The Tower by Owen Barfield: Presentation and Q&A

The Tower by Owen Barfield
Join us at 1pm ET on December 3, 2020, for a presentation and Q&A by the editors of a new volume of Owen Barfield's poetry and plays.


Gabriel Schenk
Gabriel Schenk
Lecturer; Preceptor


December 3, 2020 - 1:00 pm EST


December 3, 2020 - 2:00 pm EST

Join us at 1pm Eastern on Thursday, December 3rd for a presentation and Q&A with the editors of a new volume of previously unpublished work by Owen Barfield, the first and last Inkling. The event will include a short talk introducing Barfield’s work by the author’s grandson. The discussion will be moderated by Gabriel Schenk.

You can purchase The Tower: Major Poems and Plays directly from Parlor Press.


About the Book

Owen Barfield is known primarily for his many publications on the evolution of consciousness and the essential reframing of cultural history that results from this theory. At the center of his philosophy is a deep analysis of mythology and poetics that draws from Coleridge, Steiner, and others to reveal the noetic role of the poetic principle and its salient shifts that map the evolution of conscious experience. A member of the Oxford Inklings group, Barfield’s first published book, The Silver Trumpet (1925), is the first märchen, or fantasy story, published by any of them.

Despite the influence Barfield exerted on contemporary authors such as Howard Nemerov and Saul Bellow, the biggest gaps in the published corpus of the Philosopher of Poetry are most of the major poems and poetic dramas he wrote according to his theories that place poetics at the core of conscious experience itself. This current publication remedies this absence by presenting five striking literary pieces composed throughout Barfield’s lifetime. The Tower, an introspective narrative poem, is the ‘great work’ of Barfield’s youth; Medea, a mythopoeic drama, is seemingly his last major poetic and dramatic work. Between these two are the mythopoeic narrative poem Riders on Pegasus, a trilogy of Anthroposophical mystery plays Angels at Bay, and the light-hearted extended poem The Unicorn. Readers of Barfield’s philosophical works and Inklings enthusiasts will find much to admire and enjoy in this volume.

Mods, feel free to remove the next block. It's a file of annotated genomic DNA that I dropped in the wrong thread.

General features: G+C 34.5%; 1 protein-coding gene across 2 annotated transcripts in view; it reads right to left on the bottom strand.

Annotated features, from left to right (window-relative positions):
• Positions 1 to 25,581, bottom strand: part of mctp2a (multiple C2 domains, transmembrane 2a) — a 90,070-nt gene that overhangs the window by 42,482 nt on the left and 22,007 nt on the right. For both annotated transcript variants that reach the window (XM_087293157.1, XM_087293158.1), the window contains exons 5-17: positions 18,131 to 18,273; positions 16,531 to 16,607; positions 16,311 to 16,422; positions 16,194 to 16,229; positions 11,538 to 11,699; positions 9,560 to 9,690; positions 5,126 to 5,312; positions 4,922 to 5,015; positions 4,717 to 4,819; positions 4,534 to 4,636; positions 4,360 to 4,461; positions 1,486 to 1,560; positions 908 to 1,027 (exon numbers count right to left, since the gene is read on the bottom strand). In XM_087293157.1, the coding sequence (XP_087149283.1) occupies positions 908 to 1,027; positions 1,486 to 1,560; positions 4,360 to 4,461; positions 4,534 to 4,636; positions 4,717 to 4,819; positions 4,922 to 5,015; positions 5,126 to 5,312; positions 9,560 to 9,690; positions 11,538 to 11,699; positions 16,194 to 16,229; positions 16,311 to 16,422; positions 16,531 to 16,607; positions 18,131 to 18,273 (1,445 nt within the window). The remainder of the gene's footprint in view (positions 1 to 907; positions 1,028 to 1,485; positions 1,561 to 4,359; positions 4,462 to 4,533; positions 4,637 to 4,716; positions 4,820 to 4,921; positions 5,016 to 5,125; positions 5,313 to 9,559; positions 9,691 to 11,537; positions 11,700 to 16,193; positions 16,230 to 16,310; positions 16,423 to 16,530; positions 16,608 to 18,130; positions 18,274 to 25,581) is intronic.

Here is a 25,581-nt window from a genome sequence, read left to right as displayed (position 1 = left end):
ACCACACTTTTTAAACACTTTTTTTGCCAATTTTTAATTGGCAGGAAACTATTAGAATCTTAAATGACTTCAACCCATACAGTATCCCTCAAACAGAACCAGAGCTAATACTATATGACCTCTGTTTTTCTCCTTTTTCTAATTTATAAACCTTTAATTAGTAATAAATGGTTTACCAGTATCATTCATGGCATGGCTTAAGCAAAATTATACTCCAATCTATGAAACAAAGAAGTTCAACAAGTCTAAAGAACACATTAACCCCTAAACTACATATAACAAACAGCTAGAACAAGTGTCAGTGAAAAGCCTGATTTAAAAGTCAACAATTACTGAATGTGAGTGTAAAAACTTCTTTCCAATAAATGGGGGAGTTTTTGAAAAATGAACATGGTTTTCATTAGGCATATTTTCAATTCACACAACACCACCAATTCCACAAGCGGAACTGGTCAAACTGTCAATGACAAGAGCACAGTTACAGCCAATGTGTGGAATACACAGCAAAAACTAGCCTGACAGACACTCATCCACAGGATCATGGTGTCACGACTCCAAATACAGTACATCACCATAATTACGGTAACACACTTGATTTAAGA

About the Author

Owen Barfield (1898-1997) is one of the twentieth century’s most original and influential literary figures. His fellow Inklings C.S. Lewis and J.R.R. Tolkien are among the leading figures influenced by Barfield’s work. Tolkien’s linguistic and literary philosophy were influenced by Barfield’s theories. For Lewis, he was a life-long friend and creative partner.


About the Panellists

Owen A. Barfield is the Trustee of the Owen Barfield Literary Estate. He is the grandson of the author Owen Barfield.

Dr. Leslie A. Taylor is an independent scholar who specializes in Classical and Renaissance Literature. She has published on the Greek and Hebrew translations of Boethius’s De Consolatione Philosophiae and has co-authored with Jefferey H. Taylor a book on the influence of Boethius on Milton’s Paradise Lost.

Dr. Jefferey H. Taylor is a Professor of English at Metropolitan State University of Denver. He is author of Four Levels of Meaning in the York Cycle of Mystery Plays and has published on the Dutch and Hebrew translations of Boethius. Dr. Taylor is recipient of the 2016 Owen Barfield Award for Excellence.

Dr. David Blakesley is the Robert S. Campbell Chair in Technical Communication and Professor of English at Clemson University and a Fellow of the Rhetoric Society of America. He is the publisher and founder of Parlor Press, now in its eighteenth year.